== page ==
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How to Communicate Sensitive Issues in the Workplace

communicating sensitive issuesNo matter how awesome your office environment is, there is bound to be something that comes up that needs to be handled delicately. From smaller issues, like an employee’s bad personal hygiene, to big-scale issues, like employee theft, it’s important to communicate sensitive issues in a thoughtful and delicate way. What you don’t want to do is ignore the problem. Ignoring an issue in the workplace makes matters worse. It can lead to office gossip, fear, embarrassment and disgruntled employees. Address the issue with the following tips.

1. Prep for it. Don’t just launch into “the talk” with an employee. Prepare yourself for the discussion. Where are you going to sit (all boss-like behind your desk or side-by-side at the conference table in your office)? What are you going to say? Use your words, but don’t overuse them. How are you going to open the discussion? (We recommend something like “Can I talk to you for a minute?” or “This is an uncomfortable subject, but I wanted to talk with you about it.” If you have an HR department in your office, you may even want to do a run through with an HR professional to make sure your verbiage is sensitive yet firm and on point. Also prepare yourself for an employee’s potential negative reaction. No matter how well you approach the subject, they may still be offended or angry. Try to maintain your cool — it’s best to stay calm, no matter what. It’s also fine to offer comforting words during the appropriate scenario.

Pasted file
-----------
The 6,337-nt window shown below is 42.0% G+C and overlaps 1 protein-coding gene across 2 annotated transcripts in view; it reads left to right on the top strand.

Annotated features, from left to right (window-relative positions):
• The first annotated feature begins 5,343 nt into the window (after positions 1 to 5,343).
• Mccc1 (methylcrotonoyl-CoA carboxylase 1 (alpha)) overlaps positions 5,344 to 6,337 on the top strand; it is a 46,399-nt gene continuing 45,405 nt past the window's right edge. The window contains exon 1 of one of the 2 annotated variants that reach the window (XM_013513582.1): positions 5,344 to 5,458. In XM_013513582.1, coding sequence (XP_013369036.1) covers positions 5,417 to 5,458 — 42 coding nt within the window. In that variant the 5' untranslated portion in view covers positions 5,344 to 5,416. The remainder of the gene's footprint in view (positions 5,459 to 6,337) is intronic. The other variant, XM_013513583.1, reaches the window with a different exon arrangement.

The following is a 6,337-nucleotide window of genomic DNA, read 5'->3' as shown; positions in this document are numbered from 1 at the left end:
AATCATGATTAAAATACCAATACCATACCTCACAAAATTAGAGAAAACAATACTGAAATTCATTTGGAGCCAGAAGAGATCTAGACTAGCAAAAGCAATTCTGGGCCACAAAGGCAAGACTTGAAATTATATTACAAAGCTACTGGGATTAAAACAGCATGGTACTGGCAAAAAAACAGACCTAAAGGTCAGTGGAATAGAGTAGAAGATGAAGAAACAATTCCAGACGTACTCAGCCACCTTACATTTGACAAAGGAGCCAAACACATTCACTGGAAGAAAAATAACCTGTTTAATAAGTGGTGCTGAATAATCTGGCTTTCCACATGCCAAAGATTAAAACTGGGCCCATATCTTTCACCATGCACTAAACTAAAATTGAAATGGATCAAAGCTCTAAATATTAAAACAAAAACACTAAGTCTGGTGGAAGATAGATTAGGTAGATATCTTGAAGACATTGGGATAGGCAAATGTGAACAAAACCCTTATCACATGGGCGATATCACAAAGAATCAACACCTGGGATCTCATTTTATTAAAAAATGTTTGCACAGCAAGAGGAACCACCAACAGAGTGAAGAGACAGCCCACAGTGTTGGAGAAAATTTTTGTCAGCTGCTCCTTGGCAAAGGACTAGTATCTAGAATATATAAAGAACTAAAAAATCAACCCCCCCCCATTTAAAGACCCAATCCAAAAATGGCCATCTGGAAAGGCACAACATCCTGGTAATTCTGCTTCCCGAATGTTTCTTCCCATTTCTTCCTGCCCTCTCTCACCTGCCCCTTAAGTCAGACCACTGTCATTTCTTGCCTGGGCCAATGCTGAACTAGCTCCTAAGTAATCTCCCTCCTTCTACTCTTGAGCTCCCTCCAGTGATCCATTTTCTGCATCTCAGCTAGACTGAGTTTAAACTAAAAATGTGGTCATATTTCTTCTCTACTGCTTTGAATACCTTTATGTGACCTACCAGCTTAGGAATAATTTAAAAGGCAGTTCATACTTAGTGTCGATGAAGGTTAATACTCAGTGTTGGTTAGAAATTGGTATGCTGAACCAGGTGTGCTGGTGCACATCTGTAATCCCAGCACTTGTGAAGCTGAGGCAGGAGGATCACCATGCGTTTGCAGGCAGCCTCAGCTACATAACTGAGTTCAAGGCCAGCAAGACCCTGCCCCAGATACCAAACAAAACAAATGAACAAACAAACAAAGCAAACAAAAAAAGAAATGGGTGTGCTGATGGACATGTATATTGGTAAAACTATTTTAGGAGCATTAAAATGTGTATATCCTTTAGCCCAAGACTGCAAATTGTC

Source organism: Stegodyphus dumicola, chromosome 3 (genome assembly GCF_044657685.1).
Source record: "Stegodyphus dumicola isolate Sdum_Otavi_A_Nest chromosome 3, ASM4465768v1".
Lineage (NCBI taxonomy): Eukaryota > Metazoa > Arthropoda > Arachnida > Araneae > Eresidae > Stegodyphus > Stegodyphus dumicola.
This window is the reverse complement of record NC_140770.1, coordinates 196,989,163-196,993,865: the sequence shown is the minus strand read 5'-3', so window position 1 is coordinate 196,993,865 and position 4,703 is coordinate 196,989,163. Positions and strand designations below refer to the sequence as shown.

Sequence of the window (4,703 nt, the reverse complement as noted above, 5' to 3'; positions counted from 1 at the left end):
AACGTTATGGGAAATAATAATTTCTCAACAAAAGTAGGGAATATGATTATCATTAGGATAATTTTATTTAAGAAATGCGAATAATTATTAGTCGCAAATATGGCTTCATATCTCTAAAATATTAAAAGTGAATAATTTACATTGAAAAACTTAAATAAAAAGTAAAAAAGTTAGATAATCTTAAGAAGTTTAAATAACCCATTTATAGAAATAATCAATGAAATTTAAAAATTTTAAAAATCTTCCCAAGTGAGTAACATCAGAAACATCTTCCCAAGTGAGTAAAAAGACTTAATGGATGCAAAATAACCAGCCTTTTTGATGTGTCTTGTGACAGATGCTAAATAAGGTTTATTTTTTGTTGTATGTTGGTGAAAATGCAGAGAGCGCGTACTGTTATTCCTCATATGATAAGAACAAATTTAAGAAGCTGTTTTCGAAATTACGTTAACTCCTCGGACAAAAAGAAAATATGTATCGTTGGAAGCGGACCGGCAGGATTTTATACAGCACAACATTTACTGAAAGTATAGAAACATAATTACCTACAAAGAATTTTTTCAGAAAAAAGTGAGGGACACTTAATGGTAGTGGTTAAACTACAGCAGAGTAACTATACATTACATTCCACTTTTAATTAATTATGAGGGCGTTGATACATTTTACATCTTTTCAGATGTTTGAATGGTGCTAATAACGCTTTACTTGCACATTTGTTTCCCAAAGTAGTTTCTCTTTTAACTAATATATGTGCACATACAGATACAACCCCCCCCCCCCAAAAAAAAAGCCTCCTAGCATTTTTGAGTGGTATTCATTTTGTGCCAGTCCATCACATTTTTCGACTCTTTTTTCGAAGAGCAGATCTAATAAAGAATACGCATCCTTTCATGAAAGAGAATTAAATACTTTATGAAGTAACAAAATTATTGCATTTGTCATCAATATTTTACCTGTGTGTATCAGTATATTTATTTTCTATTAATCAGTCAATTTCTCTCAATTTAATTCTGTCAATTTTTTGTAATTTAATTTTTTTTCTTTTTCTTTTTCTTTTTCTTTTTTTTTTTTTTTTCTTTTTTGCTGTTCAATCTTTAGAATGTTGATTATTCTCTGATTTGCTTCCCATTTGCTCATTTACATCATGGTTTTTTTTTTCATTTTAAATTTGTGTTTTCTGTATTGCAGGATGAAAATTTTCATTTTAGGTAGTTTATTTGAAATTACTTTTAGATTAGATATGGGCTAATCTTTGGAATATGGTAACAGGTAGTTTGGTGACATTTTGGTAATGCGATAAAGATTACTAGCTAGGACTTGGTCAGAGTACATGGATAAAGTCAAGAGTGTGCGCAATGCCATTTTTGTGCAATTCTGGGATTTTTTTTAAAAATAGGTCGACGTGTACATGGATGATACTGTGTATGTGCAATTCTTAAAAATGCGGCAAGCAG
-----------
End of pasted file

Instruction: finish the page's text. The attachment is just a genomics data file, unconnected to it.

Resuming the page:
2. Time it right. If your hardworking yet smelly employee is coming up on a huge deadline, then it’s not the time to address this embarrassing issue, for example. It will only distract them from doing a great job and meeting their deadline. Instead, pick a better time and also a private place where other employees can’t hear your conversation. Avoid dropping by their desk, especially if it’s a cubicle that’s out in the open, for your chat. Also allow people to gather their thoughts after hearing the news since they might feel shocked or not know what to say immediately after.

3. Keep it professional. Don’t bring personal feelings of other employees or your own into it. Communicate the difficult issue with the company and team as a whole in mind. Tie in why the issue is a company matter. For example, if the employee has been mouthing off around the office after finding out that a younger employee receives a higher salary, explain that it makes the entire team uncomfortable, as salary is a private matter and not something you should speak about openly in the office. In this case, you’ll also have to prepare to discuss the rate discrepancy but there’s likely a good reason based on experience or skillset.

Good luck communicating sensitive issues to your employees! It’s never fun, but it comes with being the manager or owner (and kudos to you for being in that position).

Do you have a success or disaster story of communicating sensitive issues in the workplace? Do tell on our 123Print Facebook page, tweet us @123Print or write a note below.

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